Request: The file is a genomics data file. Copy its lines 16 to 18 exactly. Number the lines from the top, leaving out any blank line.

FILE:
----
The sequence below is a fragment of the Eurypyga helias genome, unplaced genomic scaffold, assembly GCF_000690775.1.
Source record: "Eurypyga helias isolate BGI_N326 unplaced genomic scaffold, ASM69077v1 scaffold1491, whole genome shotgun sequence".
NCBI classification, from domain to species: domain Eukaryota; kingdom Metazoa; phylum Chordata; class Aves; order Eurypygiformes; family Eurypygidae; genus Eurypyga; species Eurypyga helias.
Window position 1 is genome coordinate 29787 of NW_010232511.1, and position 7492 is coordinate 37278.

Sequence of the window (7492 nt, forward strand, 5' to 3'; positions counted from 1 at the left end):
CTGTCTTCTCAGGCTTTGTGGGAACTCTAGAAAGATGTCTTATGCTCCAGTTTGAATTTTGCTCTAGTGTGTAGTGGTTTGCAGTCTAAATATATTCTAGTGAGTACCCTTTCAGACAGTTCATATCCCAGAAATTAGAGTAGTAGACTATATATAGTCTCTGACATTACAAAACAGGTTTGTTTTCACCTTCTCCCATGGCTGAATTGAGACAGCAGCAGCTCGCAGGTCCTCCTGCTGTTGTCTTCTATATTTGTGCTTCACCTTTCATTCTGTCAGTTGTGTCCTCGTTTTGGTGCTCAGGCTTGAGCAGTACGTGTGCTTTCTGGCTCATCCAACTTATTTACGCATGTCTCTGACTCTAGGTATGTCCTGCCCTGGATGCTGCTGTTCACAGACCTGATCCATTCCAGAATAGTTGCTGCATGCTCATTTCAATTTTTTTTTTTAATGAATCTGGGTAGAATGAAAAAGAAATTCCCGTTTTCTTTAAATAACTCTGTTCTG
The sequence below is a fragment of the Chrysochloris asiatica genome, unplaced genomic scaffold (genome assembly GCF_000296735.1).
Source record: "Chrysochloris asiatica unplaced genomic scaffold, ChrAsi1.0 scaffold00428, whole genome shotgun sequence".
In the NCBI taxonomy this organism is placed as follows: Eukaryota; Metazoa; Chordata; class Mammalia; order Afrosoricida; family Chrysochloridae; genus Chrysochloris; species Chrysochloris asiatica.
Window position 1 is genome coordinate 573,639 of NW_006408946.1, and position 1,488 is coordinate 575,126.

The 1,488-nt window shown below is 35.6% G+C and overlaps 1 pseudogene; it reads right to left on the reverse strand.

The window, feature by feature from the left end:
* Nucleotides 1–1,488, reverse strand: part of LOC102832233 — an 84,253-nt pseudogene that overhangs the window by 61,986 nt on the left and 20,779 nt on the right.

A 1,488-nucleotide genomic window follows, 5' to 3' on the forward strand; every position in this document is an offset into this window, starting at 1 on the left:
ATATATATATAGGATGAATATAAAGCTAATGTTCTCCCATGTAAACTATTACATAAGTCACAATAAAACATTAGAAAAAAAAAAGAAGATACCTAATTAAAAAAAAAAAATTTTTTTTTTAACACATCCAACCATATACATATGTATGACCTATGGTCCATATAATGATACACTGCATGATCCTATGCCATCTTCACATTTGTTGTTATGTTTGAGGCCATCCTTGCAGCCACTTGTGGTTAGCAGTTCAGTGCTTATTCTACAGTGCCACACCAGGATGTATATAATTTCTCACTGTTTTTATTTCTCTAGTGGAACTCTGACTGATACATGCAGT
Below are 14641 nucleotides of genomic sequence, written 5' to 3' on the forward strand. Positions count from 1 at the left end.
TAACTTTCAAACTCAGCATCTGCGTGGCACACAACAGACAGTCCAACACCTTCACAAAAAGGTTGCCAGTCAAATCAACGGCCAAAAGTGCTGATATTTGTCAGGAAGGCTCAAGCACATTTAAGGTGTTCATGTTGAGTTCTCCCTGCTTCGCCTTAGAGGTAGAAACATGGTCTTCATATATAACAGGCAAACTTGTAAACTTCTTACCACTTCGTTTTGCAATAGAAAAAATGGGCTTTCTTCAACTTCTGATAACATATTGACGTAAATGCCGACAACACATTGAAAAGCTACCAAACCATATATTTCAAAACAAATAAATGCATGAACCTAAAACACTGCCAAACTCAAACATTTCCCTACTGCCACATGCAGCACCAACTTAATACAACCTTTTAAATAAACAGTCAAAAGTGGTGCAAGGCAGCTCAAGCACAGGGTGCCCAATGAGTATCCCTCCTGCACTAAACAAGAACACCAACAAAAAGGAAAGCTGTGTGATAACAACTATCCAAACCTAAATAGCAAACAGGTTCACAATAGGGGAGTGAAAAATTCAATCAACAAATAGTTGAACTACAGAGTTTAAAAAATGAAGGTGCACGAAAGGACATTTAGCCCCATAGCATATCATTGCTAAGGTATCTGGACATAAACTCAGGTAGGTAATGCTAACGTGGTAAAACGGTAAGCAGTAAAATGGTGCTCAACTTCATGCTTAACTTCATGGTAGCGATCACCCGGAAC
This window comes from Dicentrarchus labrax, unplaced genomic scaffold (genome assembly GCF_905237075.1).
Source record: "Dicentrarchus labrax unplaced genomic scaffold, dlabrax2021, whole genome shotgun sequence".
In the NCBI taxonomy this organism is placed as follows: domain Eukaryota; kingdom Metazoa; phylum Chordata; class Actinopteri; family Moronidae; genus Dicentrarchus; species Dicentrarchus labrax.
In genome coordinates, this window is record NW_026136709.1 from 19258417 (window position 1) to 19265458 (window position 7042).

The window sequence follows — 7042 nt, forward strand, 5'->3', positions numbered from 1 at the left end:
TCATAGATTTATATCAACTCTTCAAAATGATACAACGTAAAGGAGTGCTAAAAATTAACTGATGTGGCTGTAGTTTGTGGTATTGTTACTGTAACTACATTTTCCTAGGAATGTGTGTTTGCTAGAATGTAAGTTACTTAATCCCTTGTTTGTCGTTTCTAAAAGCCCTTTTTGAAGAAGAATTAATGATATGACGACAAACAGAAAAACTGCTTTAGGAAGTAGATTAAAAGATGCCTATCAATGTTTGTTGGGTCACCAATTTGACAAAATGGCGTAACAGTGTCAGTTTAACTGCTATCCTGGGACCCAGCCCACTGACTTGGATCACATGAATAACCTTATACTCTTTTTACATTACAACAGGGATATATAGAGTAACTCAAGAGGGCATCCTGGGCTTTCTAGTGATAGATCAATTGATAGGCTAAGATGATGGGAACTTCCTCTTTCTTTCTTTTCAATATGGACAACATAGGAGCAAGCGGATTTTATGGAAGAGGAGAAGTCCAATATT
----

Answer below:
Below are 14641 nucleotides of genomic sequence, written 5' to 3' on the forward strand. Positions count from 1 at the left end.
TAACTTTCAAACTCAGCATCTGCGTGGCACACAACAGACAGTCCAACACCTTCACAAAAAGGTTGCCAGTCAAATCAACGGCCAAAAGTGCTGATATTTGTCAGGAAGGCTCAAGCACATTTAAGGTGTTCATGTTGAGTTCTCCCTGCTTCGCCTTAGAGGTAGAAACATGGTCTTCATATATAACAGGCAAACTTGTAAACTTCTTACCACTTCGTTTTGCAATAGAAAAAATGGGCTTTCTTCAACTTCTGATAACATATTGACGTAAATGCCGACAACACATTGAAAAGCTACCAAACCATATATTTCAAAACAAATAAATGCATGAACCTAAAACACTGCCAAACTCAAACATTTCCCTACTGCCACATGCAGCACCAACTTAATACAACCTTTTAAATAAACAGTCAAAAGTGGTGCAAGGCAGCTCAAGCACAGGGTGCCCAATGAGTATCCCTCCTGCACTAAACAAGAACACCAACAAAAAGGAAAGCTGTGTGATAACAACTATCCAAACCTAAATAGCAAACAGGTTCACAATAGGGGAGTGAAAAATTCAATCAACAAATAGTTGAACTACAGAGTTTAAAAAATGAAGGTGCACGAAAGGACATTTAGCCCCATAGCATATCATTGCTAAGGTATCTGGACATAAACTCAGGTAGGTAATGCTAACGTGGTAAAACGGTAAGCAGTAAAATGGTGCTCAACTTCATGCTTAACTTCATGGTAGCGATCACCCGGAAC
This window comes from Dicentrarchus labrax, unplaced genomic scaffold (genome assembly GCF_905237075.1).